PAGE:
Thursday, January 29, 2009

Enterprise Saskatchewan: Agency making a mockery of freedom of information legislation; gov’t stalling on Uranium Development Partnership records

has joined the ranks of other government institutions that are making a mockery of the province’s freedom of information legislation.

An access to information request dated Nov. 13, 2008 was submitted to Enterprise Saskatchewan asking for copies of the agenda and minutes for the Sept. 23, 2008 and Oct. 2008 meetings of the Enterprise Saskatchewan board of directors. The request was denied.

And what was the reason? The agency’s Jan. 15, 2009 response states:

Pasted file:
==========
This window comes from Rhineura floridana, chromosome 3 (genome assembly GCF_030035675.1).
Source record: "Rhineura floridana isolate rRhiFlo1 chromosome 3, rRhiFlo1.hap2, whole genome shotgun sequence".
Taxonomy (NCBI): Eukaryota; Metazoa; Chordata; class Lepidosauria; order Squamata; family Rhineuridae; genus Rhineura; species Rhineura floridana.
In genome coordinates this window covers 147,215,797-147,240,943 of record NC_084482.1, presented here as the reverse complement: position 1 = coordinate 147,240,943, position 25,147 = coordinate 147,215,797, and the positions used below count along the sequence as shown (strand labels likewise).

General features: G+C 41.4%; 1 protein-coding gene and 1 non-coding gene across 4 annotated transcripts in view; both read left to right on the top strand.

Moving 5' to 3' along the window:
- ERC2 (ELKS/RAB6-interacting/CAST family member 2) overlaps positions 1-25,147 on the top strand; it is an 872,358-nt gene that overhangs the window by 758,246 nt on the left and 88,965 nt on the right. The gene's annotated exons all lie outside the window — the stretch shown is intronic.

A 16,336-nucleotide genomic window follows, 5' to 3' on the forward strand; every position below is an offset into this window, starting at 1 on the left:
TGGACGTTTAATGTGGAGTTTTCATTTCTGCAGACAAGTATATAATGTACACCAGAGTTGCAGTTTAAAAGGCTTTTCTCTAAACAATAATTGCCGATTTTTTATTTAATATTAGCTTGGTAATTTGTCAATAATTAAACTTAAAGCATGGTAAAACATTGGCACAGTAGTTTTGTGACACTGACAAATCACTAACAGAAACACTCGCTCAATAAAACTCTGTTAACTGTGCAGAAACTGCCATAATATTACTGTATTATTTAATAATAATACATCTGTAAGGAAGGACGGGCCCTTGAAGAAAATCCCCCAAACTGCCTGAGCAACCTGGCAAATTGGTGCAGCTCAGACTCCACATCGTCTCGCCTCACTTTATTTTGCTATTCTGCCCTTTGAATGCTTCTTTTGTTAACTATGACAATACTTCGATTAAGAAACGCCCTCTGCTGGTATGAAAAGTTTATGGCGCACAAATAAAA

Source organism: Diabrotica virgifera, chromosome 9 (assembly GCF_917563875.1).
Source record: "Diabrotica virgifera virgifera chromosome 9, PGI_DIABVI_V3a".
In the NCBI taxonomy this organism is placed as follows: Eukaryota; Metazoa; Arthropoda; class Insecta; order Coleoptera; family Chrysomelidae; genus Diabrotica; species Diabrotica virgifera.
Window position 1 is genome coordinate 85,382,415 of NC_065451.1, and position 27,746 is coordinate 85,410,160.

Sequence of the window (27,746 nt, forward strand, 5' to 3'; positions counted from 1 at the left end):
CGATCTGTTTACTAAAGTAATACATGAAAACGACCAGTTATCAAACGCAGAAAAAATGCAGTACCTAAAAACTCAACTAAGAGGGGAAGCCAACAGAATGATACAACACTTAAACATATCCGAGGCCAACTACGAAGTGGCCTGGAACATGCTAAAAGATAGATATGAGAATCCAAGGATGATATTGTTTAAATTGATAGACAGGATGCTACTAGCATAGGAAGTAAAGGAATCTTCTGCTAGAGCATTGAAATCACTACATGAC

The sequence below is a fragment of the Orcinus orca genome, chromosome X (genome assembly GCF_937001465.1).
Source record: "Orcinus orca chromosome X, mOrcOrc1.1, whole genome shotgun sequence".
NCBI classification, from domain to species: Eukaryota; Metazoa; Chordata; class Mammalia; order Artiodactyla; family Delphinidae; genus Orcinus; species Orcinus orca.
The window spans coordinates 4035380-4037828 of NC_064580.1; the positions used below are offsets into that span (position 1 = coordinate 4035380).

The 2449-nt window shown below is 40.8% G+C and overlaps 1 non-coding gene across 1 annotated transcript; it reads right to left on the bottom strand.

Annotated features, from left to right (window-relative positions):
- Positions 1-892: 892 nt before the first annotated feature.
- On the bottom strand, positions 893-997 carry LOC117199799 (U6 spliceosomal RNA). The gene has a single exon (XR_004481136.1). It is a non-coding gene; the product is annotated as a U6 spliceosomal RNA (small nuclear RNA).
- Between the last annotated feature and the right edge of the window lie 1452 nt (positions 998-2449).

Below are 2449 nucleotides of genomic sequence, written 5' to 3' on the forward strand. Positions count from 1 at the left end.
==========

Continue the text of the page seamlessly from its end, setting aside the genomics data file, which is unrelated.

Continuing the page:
“You may recall that in February 2008, individuals who were to sit of the Board of Directors of Enterprise Saskatchewan (ES) were appointed by Minister’s Order to the ES Advisory Committee in order for the group to start working on the ES mandate prior to proclamation of The Enterprise Saskatchewan Act.

“Effective July 29, 2008, all of the documentation and approvals were completed to proclaim The Enterprise Saskatchewan Act, and to appoint the interim advisory committee members as the statutory ES Board of Directors as set out in the ES legislation.

“Accordingly, access to the records you have requested is denied pursuant to subclause 17(1)(f) of The Freedom of Information and Protection of Privacy Act which permits an exemption to be applied for agendas and minutes of the Board.”

In other words now that the Enterprise Saskatchewan board has the ability to hide behind the Act that’s exactly what it intends to do. Clearly this is one bunch that does not want the public to know its business.